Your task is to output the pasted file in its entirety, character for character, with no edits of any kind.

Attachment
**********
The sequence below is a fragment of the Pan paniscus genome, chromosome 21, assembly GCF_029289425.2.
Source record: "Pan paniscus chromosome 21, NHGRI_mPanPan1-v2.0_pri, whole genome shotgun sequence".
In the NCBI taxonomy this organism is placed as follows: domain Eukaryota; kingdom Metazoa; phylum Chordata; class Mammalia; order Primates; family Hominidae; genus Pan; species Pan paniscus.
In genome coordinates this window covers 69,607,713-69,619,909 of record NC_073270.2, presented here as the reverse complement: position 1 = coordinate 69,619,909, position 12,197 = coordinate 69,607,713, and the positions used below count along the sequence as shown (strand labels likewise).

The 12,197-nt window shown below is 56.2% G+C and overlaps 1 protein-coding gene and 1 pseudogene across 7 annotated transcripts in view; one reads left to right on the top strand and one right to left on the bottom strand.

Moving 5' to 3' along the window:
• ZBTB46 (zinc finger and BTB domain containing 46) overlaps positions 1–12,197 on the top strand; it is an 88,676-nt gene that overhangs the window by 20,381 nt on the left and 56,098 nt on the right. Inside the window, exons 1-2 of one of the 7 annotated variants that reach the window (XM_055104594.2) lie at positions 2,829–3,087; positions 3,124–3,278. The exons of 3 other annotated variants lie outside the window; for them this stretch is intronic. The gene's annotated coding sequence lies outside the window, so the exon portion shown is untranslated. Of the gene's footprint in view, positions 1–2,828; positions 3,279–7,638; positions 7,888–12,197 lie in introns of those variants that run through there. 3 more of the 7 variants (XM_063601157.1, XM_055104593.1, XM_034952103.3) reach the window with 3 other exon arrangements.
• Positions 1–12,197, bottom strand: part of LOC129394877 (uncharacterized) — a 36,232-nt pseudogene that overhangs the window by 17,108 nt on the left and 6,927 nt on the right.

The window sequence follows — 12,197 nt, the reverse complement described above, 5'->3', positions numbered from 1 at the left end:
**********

The sequence below is a fragment of the Pan paniscus genome, chromosome 21, assembly GCF_029289425.2.
Source record: "Pan paniscus chromosome 21, NHGRI_mPanPan1-v2.0_pri, whole genome shotgun sequence".
In the NCBI taxonomy this organism is placed as follows: domain Eukaryota; kingdom Metazoa; phylum Chordata; class Mammalia; order Primates; family Hominidae; genus Pan; species Pan paniscus.
In genome coordinates this window covers 69,607,713-69,619,909 of record NC_073270.2, presented here as the reverse complement: position 1 = coordinate 69,619,909, position 12,197 = coordinate 69,607,713, and the positions used below count along the sequence as shown (strand labels likewise).

The 12,197-nt window shown below is 56.2% G+C and overlaps 1 protein-coding gene and 1 pseudogene across 7 annotated transcripts in view; one reads left to right on the top strand and one right to left on the bottom strand.

Moving 5' to 3' along the window:
• ZBTB46 (zinc finger and BTB domain containing 46) overlaps positions 1–12,197 on the top strand; it is an 88,676-nt gene that overhangs the window by 20,381 nt on the left and 56,098 nt on the right. Inside the window, exons 1-2 of one of the 7 annotated variants that reach the window (XM_055104594.2) lie at positions 2,829–3,087; positions 3,124–3,278. The exons of 3 other annotated variants lie outside the window; for them this stretch is intronic. The gene's annotated coding sequence lies outside the window, so the exon portion shown is untranslated. Of the gene's footprint in view, positions 1–2,828; positions 3,279–7,638; positions 7,888–12,197 lie in introns of those variants that run through there. 3 more of the 7 variants (XM_063601157.1, XM_055104593.1, XM_034952103.3) reach the window with 3 other exon arrangements.
• Positions 1–12,197, bottom strand: part of LOC129394877 (uncharacterized) — a 36,232-nt pseudogene that overhangs the window by 17,108 nt on the left and 6,927 nt on the right.

The window sequence follows — 12,197 nt, the reverse complement described above, 5'->3', positions numbered from 1 at the left end: